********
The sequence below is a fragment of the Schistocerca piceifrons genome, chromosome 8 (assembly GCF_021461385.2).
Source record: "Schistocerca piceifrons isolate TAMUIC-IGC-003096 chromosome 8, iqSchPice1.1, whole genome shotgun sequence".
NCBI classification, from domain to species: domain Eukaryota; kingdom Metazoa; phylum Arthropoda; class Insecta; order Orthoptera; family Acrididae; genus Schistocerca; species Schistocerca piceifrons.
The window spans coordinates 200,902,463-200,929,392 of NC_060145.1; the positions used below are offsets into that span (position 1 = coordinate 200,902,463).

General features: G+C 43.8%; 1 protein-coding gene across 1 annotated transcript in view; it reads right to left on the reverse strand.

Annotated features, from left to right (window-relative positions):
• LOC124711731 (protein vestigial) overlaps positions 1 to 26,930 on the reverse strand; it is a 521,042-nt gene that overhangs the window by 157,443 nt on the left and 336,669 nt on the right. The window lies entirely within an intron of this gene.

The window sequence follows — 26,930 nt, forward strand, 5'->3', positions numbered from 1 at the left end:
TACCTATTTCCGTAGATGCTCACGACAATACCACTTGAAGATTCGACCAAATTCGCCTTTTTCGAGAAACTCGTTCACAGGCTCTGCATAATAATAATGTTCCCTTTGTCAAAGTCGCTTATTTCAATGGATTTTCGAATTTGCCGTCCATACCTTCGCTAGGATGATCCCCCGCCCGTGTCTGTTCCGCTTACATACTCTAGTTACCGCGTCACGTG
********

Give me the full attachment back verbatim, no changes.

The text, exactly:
The sequence below is a fragment of the Schistocerca piceifrons genome, chromosome 8 (assembly GCF_021461385.2).
Source record: "Schistocerca piceifrons isolate TAMUIC-IGC-003096 chromosome 8, iqSchPice1.1, whole genome shotgun sequence".
NCBI classification, from domain to species: domain Eukaryota; kingdom Metazoa; phylum Arthropoda; class Insecta; order Orthoptera; family Acrididae; genus Schistocerca; species Schistocerca piceifrons.
The window spans coordinates 200,902,463-200,929,392 of NC_060145.1; the positions used below are offsets into that span (position 1 = coordinate 200,902,463).

General features: G+C 43.8%; 1 protein-coding gene across 1 annotated transcript in view; it reads right to left on the reverse strand.

Annotated features, from left to right (window-relative positions):
• LOC124711731 (protein vestigial) overlaps positions 1 to 26,930 on the reverse strand; it is a 521,042-nt gene that overhangs the window by 157,443 nt on the left and 336,669 nt on the right. The window lies entirely within an intron of this gene.

The window sequence follows — 26,930 nt, forward strand, 5'->3', positions numbered from 1 at the left end:
TACCTATTTCCGTAGATGCTCACGACAATACCACTTGAAGATTCGACCAAATTCGCCTTTTTCGAGAAACTCGTTCACAGGCTCTGCATAATAATAATGTTCCCTTTGTCAAAGTCGCTTATTTCAATGGATTTTCGAATTTGCCGTCCATACCTTCGCTAGGATGATCCCCCGCCCGTGTCTGTTCCGCTTACATACTCTAGTTACCGCGTCACGTG